"Once we were able to really zoom in on photos and look at the marks we realized the individuals were ones we already recognized, but the group composition would change. It was not always the same group, the individuals in the group composition would change from time to time," she said.
Researchers also documented several calves in borough-area waters. Of the 85 belugas documented in 2011 to 2013, 58 whales (68 percent) were presumed to be reproductive females, as they were seen with a calf close in tow at least once in 2005 to 2011 -- and 31 of those were photographed with calves in more than one year.
"We saw calves down there in the Kenai River and off of the beach. One had been a calf we had seen up by the Susitna River years ago, and we saw it as an older individual with its mom down by the Kenai River, so it was exciting to see a whale that we recognized as a youngster and see it growing up down there," McGuire said.
Over the three years of the project, beluga sightings established some consistent patterns, as far as when and where the whales were likely to be seen.
"What was remarkable to me is they were pretty much the same in the three years of the study . . . It's remarkable how strong they are year from year," she said.
There were a few anomaly sightings, though, including belugas seen in deeper waters near Kalgin Island and the Tyonek oil and gas platform in November and December, two sightings of a beluga in the Kenai River in February 2013, and of a group of belugas south of Ninilchik in March 2013.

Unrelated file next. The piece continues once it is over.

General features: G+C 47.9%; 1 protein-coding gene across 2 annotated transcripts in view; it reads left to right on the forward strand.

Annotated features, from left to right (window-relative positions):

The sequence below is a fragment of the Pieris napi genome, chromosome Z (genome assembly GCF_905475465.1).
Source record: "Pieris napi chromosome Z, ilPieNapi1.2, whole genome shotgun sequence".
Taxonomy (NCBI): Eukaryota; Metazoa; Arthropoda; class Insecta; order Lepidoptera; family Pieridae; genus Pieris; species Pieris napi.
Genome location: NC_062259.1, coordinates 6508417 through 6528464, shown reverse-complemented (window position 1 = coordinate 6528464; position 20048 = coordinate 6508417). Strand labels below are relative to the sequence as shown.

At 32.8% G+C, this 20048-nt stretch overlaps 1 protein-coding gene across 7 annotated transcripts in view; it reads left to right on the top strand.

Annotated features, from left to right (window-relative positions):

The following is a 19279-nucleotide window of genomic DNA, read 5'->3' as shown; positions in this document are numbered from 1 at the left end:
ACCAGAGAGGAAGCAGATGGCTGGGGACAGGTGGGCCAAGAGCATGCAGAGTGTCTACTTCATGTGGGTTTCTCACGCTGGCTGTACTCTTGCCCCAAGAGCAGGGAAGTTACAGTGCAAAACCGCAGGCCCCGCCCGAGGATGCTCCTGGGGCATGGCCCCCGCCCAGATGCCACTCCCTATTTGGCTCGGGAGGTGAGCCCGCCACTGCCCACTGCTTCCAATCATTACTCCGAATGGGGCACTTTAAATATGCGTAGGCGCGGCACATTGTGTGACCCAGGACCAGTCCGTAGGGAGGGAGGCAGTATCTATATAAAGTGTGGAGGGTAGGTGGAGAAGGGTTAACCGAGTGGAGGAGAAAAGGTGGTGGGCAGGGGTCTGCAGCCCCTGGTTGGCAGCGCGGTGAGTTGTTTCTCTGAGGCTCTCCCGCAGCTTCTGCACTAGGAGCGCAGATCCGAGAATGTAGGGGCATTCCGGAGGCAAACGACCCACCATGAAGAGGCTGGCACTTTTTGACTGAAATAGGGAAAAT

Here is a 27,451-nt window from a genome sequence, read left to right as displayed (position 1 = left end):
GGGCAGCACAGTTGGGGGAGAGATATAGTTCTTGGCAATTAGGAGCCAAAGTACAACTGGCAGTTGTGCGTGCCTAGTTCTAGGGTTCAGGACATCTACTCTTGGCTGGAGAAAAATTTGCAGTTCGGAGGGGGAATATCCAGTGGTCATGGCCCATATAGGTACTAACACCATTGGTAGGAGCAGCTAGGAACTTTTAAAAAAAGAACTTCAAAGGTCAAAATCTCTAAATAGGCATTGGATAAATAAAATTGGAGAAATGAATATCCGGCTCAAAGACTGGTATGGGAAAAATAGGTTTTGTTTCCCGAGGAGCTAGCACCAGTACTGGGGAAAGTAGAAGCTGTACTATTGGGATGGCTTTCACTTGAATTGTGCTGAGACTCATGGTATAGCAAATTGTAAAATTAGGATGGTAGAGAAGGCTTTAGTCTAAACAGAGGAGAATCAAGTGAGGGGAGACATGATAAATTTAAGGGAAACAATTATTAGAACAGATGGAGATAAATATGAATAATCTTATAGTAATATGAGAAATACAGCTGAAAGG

Public participation was vital in the project. LGL asked the public to submit sightings through its website, www.cookinletbelugas.com. That way McGuire could make targeted trips by boat or plane to photograph the whales when they were likely to still be around.
"It really helped me to plan when to do the photo ID trips because the presence of the whales down there is still really spotty. You could have a group down there one day and then nothing the next — so having that information from people that live and work down there really helped with being able to time that," she said.
Sightings came from fishermen, pilots, the media, law enforcement officers, large vessel operators, tourists, biologists, educators, environmentalists, oil industry employees and other residents.
And McGuire hopes that the sightings reports keep coming. Though the borough funding has expired, McGuire would still like to keep tabs on belugas in the Kenai area as much as her remaining funding sources allow. But to do that, she needs eyes on the Kenai.
"I'm trying to find ways to expand that into Kenai, especially since we got the momentum going and made good contact. We were thrilled to have gotten the opportunity and do some studies down there and really got things going, and then it was like, 'Oh, darn,' (the money's gone)," McGuire said. "I'm still keeping track, though. It's great -- I've gotten a lot of people calling in the reports, a lot of volunteers down along the river and up by Nikiski, so we're still getting reports from them."
To report a beluga sighting, submit it online or call McGuire at 907-562-3339. McGuire then forwards all reports to NMFS for its records.
If a whale is seen dead or in distress, though, immediately report it to the Alaska Marine Mammal Stranding Network hotline at 877-925-7773.
Alaska Dispatch Publishing